July 6, 1920 — June 24, 2010
Professor Elise M. Boulding was a Norwegian-American sociologist, peace activist, and scholar. She was a prolific author of conflict resolution and is considered a foremother of modern Peace and Conflict Studies. Boulding served as a Professor at Dartmouth College and was nominated for the 1990 Nobel Peace Prize. Largely unknown to younger generations, she is an early Professor of Peace and the most recent Pioneer of Peace.
Peaceableness is an action concept, involving a constant shaping and reshaping of understandings, situations, and behaviors in a constantly changing lifeworld, to sustain well-being for all. This is a far cry from stereotyped notions of peace as a dull, unchanging end state. — Cultures of Peace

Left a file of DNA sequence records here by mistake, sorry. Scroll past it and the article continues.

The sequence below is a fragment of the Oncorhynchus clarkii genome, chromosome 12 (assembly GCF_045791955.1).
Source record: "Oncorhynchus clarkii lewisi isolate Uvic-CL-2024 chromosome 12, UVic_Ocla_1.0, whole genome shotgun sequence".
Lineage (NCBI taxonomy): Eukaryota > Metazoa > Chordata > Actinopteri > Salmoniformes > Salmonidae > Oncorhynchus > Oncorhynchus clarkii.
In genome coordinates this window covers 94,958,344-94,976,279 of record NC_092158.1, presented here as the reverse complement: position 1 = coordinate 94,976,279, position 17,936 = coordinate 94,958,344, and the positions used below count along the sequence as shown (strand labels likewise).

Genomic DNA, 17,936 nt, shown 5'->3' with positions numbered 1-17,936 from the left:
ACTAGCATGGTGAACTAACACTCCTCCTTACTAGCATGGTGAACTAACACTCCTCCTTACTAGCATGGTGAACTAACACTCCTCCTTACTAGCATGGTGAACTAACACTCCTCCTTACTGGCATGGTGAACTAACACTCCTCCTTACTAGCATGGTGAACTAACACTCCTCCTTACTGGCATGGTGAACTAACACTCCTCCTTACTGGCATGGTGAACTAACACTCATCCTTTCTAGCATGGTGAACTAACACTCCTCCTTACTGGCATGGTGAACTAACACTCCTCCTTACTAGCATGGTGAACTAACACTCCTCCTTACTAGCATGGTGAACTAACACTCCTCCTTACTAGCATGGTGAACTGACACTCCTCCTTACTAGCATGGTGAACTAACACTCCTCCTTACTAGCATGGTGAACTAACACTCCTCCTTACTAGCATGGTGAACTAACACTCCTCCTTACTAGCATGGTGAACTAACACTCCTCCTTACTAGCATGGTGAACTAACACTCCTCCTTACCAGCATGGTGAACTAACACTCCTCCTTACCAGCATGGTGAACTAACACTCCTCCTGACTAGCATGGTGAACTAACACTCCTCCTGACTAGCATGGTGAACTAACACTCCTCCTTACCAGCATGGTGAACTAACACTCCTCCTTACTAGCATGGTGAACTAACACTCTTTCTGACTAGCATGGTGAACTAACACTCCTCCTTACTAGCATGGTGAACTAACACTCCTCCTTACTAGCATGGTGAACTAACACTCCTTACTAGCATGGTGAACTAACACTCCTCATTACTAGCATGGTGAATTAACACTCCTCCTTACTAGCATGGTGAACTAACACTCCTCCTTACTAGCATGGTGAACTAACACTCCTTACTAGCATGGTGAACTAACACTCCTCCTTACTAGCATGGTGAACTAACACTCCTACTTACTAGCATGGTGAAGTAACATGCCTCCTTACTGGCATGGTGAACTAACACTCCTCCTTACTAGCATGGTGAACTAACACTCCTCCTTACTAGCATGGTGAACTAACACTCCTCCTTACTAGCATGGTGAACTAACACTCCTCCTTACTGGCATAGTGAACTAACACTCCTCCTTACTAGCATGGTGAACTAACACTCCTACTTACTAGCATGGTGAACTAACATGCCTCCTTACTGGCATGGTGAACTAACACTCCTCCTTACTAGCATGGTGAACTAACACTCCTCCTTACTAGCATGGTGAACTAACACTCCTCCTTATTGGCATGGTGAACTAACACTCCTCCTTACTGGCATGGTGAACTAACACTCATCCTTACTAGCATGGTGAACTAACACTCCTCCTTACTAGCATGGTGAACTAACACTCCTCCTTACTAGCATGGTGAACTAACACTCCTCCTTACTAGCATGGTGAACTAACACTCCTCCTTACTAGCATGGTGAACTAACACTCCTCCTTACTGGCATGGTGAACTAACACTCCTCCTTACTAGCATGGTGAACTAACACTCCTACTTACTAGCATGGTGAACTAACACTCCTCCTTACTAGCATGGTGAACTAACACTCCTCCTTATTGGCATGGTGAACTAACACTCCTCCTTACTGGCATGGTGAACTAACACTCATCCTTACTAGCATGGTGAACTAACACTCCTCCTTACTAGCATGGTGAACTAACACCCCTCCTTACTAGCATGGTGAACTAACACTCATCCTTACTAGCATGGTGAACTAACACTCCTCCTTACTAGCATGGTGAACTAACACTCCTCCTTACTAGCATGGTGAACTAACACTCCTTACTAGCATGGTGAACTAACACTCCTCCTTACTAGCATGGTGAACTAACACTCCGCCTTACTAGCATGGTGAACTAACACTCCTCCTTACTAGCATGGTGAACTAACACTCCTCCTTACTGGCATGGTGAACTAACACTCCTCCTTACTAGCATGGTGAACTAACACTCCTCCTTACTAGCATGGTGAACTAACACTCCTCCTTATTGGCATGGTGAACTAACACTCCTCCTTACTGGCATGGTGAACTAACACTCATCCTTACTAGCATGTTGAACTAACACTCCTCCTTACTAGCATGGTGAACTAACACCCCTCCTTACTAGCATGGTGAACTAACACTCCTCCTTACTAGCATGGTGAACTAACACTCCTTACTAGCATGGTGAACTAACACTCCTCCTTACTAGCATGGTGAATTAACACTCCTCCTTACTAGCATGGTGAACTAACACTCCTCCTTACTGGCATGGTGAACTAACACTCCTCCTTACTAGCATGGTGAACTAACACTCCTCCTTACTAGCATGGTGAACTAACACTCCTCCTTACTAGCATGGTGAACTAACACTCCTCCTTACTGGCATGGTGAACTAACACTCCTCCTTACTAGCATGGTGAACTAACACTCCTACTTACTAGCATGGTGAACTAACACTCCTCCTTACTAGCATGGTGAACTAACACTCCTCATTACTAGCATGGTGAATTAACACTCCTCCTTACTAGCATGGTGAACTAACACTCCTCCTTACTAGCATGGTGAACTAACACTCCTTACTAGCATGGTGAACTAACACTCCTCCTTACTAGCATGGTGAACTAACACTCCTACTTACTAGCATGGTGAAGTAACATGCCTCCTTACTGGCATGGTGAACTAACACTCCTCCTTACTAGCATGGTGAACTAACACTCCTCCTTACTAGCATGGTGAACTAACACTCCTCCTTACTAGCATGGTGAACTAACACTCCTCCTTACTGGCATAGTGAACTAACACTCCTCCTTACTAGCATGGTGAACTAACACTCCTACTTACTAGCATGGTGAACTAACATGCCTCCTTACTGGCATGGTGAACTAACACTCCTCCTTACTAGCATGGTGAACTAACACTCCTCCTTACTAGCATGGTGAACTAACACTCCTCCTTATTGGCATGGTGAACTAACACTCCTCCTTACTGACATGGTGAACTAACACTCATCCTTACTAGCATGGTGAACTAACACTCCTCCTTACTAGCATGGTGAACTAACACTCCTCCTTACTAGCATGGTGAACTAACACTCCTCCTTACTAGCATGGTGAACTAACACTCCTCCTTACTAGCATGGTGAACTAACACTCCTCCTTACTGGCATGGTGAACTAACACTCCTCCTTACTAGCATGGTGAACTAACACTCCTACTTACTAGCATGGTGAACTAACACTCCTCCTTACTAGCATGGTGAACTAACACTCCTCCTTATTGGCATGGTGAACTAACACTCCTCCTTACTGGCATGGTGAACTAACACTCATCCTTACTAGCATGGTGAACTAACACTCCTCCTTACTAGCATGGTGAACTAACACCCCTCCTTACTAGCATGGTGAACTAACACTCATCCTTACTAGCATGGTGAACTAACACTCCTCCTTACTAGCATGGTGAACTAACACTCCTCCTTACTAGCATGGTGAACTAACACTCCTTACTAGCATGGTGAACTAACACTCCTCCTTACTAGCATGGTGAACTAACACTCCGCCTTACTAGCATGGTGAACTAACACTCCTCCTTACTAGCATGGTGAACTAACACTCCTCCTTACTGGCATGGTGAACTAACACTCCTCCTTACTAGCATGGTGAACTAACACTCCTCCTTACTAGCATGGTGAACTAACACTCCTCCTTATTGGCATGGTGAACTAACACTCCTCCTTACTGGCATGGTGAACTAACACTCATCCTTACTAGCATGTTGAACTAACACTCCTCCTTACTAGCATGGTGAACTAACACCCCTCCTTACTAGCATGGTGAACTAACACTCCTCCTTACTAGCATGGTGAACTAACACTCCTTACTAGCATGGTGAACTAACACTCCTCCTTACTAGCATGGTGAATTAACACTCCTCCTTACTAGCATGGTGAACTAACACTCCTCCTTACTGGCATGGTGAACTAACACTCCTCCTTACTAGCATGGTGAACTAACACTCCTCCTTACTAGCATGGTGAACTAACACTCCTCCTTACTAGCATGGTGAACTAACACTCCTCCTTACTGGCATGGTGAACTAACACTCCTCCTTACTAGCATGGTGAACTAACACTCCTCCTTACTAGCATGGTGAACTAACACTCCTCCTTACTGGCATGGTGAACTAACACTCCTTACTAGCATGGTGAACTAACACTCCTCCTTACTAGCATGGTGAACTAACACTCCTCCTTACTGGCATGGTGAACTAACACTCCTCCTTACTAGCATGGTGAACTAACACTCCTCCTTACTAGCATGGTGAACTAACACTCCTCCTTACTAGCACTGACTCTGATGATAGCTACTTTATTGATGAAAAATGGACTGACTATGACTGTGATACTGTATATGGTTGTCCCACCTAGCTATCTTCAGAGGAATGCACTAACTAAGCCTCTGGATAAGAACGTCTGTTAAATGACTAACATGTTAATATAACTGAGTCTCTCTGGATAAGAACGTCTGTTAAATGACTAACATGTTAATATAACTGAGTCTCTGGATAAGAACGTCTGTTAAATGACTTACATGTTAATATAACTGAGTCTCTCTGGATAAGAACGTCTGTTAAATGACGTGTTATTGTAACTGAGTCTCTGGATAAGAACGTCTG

Precisely because women are marginal to public decision making in the existing social order, they are freer to develop new approaches. — Cultures of Peace
What the field of peace research is trying to do is to move our energies and our attention and our capabilities away from … deterrence … toward more powerful collaborative types of solutions to international problems. … The nuclear deterrence mode … has no future … The best it can do is continue indefinitely. — "Visioning the Possible"
There is no such thing as a conflict-free society. Conflict is ubiquitous. That ubiquity stems from the basic fact of human individuality and difference in the context of limited physical and social resources. Conflict itself should not be confused with violence. — Cultures of Peace
One important [thing] which you have to be brave to try to do in our society … is daydreaming, fantasying, visioning, being utopian. Now those are all bad words in our society and yet historically that’s what’s moved the human race ahead. … Daydreaming does not change things in the present but what the daydreaming and the fantasying and the visioning does — it begins to create pictures in the mind that then, one can see … what do I do in the present to bring it about? — "Visioning the Possible"